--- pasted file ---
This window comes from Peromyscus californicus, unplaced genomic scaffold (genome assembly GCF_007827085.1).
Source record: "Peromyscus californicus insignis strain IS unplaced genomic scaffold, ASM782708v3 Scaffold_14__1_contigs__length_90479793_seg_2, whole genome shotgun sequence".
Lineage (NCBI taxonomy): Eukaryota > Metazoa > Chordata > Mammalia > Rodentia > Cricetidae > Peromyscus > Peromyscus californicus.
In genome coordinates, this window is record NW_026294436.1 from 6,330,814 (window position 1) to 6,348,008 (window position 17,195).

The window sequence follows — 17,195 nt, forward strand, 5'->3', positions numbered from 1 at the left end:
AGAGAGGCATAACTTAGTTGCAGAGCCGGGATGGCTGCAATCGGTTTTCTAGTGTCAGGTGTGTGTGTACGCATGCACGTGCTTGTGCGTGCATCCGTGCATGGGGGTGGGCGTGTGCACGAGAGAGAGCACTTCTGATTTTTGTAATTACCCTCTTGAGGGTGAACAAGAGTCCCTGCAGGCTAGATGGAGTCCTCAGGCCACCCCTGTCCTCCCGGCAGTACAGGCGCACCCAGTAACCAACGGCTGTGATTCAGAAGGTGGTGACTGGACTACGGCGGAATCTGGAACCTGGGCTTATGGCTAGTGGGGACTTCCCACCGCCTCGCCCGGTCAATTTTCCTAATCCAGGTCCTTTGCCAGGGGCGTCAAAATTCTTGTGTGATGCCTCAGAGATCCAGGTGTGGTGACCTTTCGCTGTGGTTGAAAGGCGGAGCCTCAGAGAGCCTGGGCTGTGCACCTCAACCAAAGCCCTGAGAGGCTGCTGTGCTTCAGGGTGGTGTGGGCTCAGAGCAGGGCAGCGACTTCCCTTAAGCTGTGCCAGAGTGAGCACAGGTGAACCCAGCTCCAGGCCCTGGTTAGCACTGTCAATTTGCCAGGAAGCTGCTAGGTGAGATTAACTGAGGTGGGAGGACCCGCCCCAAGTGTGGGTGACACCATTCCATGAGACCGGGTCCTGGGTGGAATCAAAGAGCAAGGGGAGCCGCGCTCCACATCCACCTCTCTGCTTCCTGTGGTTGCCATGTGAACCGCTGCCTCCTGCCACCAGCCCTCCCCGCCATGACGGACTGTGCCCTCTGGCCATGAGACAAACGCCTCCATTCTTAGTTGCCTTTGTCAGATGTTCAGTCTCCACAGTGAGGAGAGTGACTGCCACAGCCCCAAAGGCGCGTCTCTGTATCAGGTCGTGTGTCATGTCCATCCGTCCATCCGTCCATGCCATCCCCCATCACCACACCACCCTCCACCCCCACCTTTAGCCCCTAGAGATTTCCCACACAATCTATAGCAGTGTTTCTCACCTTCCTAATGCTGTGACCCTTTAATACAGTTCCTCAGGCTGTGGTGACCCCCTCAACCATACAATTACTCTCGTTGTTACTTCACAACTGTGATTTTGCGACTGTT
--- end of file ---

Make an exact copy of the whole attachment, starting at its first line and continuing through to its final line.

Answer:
This window comes from Peromyscus californicus, unplaced genomic scaffold (genome assembly GCF_007827085.1).
Source record: "Peromyscus californicus insignis strain IS unplaced genomic scaffold, ASM782708v3 Scaffold_14__1_contigs__length_90479793_seg_2, whole genome shotgun sequence".
Lineage (NCBI taxonomy): Eukaryota > Metazoa > Chordata > Mammalia > Rodentia > Cricetidae > Peromyscus > Peromyscus californicus.
In genome coordinates, this window is record NW_026294436.1 from 6,330,814 (window position 1) to 6,348,008 (window position 17,195).

The window sequence follows — 17,195 nt, forward strand, 5'->3', positions numbered from 1 at the left end:
AGAGAGGCATAACTTAGTTGCAGAGCCGGGATGGCTGCAATCGGTTTTCTAGTGTCAGGTGTGTGTGTACGCATGCACGTGCTTGTGCGTGCATCCGTGCATGGGGGTGGGCGTGTGCACGAGAGAGAGCACTTCTGATTTTTGTAATTACCCTCTTGAGGGTGAACAAGAGTCCCTGCAGGCTAGATGGAGTCCTCAGGCCACCCCTGTCCTCCCGGCAGTACAGGCGCACCCAGTAACCAACGGCTGTGATTCAGAAGGTGGTGACTGGACTACGGCGGAATCTGGAACCTGGGCTTATGGCTAGTGGGGACTTCCCACCGCCTCGCCCGGTCAATTTTCCTAATCCAGGTCCTTTGCCAGGGGCGTCAAAATTCTTGTGTGATGCCTCAGAGATCCAGGTGTGGTGACCTTTCGCTGTGGTTGAAAGGCGGAGCCTCAGAGAGCCTGGGCTGTGCACCTCAACCAAAGCCCTGAGAGGCTGCTGTGCTTCAGGGTGGTGTGGGCTCAGAGCAGGGCAGCGACTTCCCTTAAGCTGTGCCAGAGTGAGCACAGGTGAACCCAGCTCCAGGCCCTGGTTAGCACTGTCAATTTGCCAGGAAGCTGCTAGGTGAGATTAACTGAGGTGGGAGGACCCGCCCCAAGTGTGGGTGACACCATTCCATGAGACCGGGTCCTGGGTGGAATCAAAGAGCAAGGGGAGCCGCGCTCCACATCCACCTCTCTGCTTCCTGTGGTTGCCATGTGAACCGCTGCCTCCTGCCACCAGCCCTCCCCGCCATGACGGACTGTGCCCTCTGGCCATGAGACAAACGCCTCCATTCTTAGTTGCCTTTGTCAGATGTTCAGTCTCCACAGTGAGGAGAGTGACTGCCACAGCCCCAAAGGCGCGTCTCTGTATCAGGTCGTGTGTCATGTCCATCCGTCCATCCGTCCATGCCATCCCCCATCACCACACCACCCTCCACCCCCACCTTTAGCCCCTAGAGATTTCCCACACAATCTATAGCAGTGTTTCTCACCTTCCTAATGCTGTGACCCTTTAATACAGTTCCTCAGGCTGTGGTGACCCCCTCAACCATACAATTACTCTCGTTGTTACTTCACAACTGTGATTTTGCGACTGTT